Text below is original work by Graham Cochran, Ph.D.
Planning and goal-setting is a critical part of a strong performance management process. Research shows that setting specific and challenging goals is invaluable for improving performance and productivity (DelPo, 2005; Lock & Latham, 1984). Effective goal-setting clarifies expectations and is associated with increased job satisfaction and greater respect for the performance management process.
Performance planning occurs at the beginning of a review period. Additional planning should also occur any time performance expectations change. Performance planning takes place through a conversation between the employee and his or her supervisor; it is a collaborative effort. Three elements should be addressed in the performance planning conversation: performance goals and other plans for work to be accomplished, core competencies/areas of expertise (AOEs), and professional development.
Performance goals and professional development goals should be developed and documented in the performance review and/or the annual performance report. Information from informal discussions, individual assessments, and performance feedback as well as the position description, strategic plan(s) or unit/area plans, and needs assessments should be used in the planning process.
Performance goals are a powerful tool for aligning individual effort with organizational strategy. The power of goals that are specific and challenging is that they focus effort and provide something to strive for during the performance period. Three to a maximum of seven performance goals should be set for each employee, outlining specific plans for what the employee will accomplish.
Not every duty and responsibility should have performance goals. Each position description outlines key job duties and performance in each major area is evaluated. Performance goals should be about the “big rocks," the things that are truly most important and will be where major time is invested in the coming year. Performance goals provide help with prioritizing; employees can refine or adjust their workload throughout the year to make sure they are on track with their goals. Together, a supervisor and employee set goals based on strategic needs of the unit/organization, strengths and abilities to nurture, and weak spots in overall performance.
Professional Development Goals
Learning and growth are important aspects of performance management and a high-performance culture. Professional development goals are focused on plans for learning and development to address areas identified through performance review, developmental assessments, performance goals, and/or career goals. Two to four professional development goals should be set for each employee. Goals might leverage a strength and/or address an area for improvement or growth.
Professional development goals should clearly link learning and growth to skills needed for work to be accomplished and/or core competencies/AOEs. For example, job-related skills the employee might learn or strengthen to increase job effectiveness or to develop in a specific core competency or AOE. Or, a goal might be related to future career aspirations.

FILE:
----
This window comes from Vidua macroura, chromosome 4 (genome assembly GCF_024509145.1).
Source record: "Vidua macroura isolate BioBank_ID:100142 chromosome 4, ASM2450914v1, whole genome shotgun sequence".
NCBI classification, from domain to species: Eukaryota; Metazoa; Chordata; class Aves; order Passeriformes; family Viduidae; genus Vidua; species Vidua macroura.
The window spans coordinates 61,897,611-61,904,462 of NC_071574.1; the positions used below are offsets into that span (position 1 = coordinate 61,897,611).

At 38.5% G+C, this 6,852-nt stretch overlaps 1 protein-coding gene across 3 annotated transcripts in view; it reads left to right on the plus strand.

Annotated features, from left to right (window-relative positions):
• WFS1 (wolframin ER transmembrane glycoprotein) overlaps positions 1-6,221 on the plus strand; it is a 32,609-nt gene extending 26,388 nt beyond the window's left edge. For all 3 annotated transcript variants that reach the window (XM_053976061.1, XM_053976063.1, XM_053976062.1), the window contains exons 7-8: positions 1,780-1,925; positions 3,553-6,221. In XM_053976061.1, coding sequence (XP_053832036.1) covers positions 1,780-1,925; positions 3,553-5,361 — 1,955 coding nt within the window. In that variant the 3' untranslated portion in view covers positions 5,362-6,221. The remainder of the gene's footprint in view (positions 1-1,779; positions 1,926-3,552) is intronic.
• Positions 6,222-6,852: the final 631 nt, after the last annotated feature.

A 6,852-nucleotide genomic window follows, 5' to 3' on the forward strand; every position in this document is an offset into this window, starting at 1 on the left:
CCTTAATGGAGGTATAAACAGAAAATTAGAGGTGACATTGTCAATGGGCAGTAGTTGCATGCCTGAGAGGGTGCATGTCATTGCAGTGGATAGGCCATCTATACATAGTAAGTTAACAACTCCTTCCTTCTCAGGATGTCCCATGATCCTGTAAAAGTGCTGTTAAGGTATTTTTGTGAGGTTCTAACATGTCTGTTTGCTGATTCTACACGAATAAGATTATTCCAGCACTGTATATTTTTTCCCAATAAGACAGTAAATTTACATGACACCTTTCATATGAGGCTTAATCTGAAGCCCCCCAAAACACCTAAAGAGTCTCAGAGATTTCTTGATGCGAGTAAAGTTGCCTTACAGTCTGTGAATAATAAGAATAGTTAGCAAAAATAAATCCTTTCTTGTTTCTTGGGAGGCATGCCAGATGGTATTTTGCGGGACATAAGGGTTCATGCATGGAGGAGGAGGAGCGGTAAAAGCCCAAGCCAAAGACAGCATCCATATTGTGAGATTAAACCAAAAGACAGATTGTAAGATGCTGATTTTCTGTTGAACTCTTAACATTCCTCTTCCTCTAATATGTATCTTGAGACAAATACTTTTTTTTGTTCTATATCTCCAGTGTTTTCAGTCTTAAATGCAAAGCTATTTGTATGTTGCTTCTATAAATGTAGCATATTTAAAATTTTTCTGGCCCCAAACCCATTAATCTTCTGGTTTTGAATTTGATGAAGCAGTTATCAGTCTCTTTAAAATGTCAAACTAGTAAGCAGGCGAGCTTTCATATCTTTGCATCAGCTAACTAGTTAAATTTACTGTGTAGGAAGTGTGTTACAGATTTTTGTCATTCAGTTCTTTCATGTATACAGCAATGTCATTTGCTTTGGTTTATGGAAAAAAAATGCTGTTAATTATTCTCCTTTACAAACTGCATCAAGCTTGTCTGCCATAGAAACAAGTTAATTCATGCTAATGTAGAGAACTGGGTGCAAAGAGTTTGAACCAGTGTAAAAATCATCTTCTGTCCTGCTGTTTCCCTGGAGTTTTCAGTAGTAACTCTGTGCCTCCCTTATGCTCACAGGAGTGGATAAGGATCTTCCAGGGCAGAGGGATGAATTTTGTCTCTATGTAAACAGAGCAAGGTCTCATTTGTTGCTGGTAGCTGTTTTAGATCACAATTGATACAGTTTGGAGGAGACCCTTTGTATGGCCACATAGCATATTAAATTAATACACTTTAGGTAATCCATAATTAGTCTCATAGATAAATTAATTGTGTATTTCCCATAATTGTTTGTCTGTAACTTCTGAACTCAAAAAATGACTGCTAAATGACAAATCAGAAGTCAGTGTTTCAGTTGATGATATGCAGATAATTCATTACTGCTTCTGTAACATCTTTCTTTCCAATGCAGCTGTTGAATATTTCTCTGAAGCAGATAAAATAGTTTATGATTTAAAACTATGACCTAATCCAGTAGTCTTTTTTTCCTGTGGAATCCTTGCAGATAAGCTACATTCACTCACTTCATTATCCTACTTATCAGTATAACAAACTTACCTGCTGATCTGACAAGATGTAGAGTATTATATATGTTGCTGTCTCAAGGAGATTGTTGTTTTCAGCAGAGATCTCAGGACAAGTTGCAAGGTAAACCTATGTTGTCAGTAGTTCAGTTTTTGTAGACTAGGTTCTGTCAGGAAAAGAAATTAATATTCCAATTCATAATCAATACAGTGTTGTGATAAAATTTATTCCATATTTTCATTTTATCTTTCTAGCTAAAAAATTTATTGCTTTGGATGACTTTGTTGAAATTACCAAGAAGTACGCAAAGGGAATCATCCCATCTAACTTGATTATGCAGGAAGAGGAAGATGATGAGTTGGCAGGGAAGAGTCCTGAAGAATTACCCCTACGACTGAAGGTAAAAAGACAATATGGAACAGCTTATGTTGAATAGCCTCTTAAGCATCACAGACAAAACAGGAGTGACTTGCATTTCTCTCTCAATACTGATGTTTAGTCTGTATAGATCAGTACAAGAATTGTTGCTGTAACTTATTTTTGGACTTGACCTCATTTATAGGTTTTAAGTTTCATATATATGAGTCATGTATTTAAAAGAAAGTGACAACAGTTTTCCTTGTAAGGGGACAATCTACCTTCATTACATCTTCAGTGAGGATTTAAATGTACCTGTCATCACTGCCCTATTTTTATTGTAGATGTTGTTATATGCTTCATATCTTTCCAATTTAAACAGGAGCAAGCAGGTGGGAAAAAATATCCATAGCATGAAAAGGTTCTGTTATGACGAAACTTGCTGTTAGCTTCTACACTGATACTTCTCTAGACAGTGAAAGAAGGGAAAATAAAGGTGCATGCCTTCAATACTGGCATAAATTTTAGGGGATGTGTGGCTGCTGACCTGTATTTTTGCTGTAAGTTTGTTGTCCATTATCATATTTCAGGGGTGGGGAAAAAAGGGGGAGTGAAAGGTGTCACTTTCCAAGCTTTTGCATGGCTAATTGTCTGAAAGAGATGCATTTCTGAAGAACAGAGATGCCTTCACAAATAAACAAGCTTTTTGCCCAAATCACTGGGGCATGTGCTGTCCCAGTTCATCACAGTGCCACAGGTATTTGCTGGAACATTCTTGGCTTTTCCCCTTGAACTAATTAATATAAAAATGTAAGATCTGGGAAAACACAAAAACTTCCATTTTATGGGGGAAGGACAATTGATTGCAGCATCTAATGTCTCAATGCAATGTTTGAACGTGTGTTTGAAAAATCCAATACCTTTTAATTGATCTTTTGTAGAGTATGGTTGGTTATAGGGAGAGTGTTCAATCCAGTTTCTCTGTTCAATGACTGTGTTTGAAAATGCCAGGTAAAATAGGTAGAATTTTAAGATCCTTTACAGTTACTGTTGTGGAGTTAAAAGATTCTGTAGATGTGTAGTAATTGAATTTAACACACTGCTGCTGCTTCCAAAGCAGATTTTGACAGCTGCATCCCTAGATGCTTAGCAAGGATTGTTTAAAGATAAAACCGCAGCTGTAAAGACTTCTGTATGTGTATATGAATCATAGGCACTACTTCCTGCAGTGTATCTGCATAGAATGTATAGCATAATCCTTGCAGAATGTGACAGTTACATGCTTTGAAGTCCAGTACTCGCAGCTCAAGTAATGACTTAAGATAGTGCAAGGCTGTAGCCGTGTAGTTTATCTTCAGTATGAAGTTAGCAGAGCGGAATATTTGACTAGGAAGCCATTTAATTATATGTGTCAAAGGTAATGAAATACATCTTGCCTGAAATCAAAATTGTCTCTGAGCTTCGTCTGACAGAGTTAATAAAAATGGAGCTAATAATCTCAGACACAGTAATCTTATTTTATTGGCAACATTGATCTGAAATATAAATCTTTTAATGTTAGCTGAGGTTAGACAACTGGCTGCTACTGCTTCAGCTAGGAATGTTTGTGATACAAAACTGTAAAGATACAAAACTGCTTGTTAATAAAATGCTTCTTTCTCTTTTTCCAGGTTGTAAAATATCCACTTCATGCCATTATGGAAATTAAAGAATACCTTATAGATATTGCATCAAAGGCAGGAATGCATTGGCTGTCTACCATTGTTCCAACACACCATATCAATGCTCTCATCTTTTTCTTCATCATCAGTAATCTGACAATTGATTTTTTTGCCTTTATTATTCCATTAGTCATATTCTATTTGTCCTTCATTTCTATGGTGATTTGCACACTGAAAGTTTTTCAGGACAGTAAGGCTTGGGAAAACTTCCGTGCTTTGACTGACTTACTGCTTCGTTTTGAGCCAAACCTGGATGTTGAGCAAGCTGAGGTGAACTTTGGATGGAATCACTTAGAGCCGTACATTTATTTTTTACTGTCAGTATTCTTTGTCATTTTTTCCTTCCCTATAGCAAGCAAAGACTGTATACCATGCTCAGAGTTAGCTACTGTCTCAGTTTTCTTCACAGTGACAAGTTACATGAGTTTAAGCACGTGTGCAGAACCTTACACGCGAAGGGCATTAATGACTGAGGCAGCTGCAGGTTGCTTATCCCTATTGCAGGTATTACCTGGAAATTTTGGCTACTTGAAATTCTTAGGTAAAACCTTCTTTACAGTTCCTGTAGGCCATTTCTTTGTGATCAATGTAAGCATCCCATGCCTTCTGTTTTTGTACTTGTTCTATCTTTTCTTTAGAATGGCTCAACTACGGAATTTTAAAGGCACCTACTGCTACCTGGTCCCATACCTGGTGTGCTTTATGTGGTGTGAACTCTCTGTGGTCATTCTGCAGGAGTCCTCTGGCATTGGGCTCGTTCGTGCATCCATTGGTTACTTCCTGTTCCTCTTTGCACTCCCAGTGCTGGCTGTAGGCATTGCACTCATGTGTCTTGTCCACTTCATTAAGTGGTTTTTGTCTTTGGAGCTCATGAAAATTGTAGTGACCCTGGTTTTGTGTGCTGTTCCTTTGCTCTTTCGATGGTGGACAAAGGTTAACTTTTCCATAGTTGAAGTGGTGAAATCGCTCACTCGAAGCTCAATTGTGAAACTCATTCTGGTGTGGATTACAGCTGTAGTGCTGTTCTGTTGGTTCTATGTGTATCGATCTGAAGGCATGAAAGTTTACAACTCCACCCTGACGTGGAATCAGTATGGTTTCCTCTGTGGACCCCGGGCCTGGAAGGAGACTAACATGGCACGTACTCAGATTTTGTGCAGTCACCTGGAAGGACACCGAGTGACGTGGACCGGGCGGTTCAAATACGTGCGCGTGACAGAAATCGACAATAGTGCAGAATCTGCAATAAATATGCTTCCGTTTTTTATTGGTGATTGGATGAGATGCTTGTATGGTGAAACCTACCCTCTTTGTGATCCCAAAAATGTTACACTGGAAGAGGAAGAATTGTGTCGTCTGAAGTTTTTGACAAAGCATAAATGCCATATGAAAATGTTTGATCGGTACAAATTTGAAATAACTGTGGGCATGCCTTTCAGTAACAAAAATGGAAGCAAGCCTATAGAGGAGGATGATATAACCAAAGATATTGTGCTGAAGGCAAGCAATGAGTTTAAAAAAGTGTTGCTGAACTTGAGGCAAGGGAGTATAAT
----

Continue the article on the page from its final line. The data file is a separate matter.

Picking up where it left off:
Questions to help with identifying professional development goals:
- What training would you like?
- What skills would you like to hone?
- What new tasks/responsibilities will you be taking on that might require learning and development?
Professional development goals should be specific so the employee and supervisor are clear on what the plans are for learning and when it will be accomplished. Professional development goals will not be evaluated. Coaching for success and towards achievement of the goals should be provided at check-in meetings.
Ongoing Coaching and Feedback
Coaching is an ongoing process of communication between the supervisor and the employee focused on improving current performance and building capabilities for the future. Coaching may involve informal conversations as well as more formal coaching meetings and written documentation. Supervisors and employees should hold check-in meetings at least twice during each performance period.
Summary of Planned Programs
For educators and other employees with programmatic responsibilities, planning should include documentation of planned programs in RiV. This represents specific plans for Extension teaching and program delivery in the upcoming year.
Guidelines for Effective Goal-Setting
Set a few key goals (three to seven). Don’t be excessive (whittle the list down to essential goals); research shows too many goals can actually lower performance (DelPo, 2005; Grote, 1996; Latham & Wexley, 1996).
Address the most important aspects of the job.
Make Goals SMART (the acronym commonly used for goal-setting)
Specific – clear and understandable
Measurable (if possible) – some way of determining if the goal is achieved. Not all jobs and goals lend themselves to measurement so it is ok to have goals that are not easily measured, but try to keep those at a minimum.
Applicable – the goal must fit with OSUE and University strategy; Attainable – realistic but sufficiently challenging.
Relevant – the goal must make sense in terms of what the employee, unit, and OSU Extension are trying to accomplish.
Time bound – provide specifics on a schedule; milestones.
Core Competencies and Areas of Expertise (AOEs)
Planning should include a conversation about how the competencies and AOEs will be rated. Discuss specific behaviors that are relevant to the individual and the role she or he performs. Address questions an employee may have about what it takes to reach the highest rating on the scale.
For supporting information, see OSU Extension’s competency model, including key actions describing each core competency.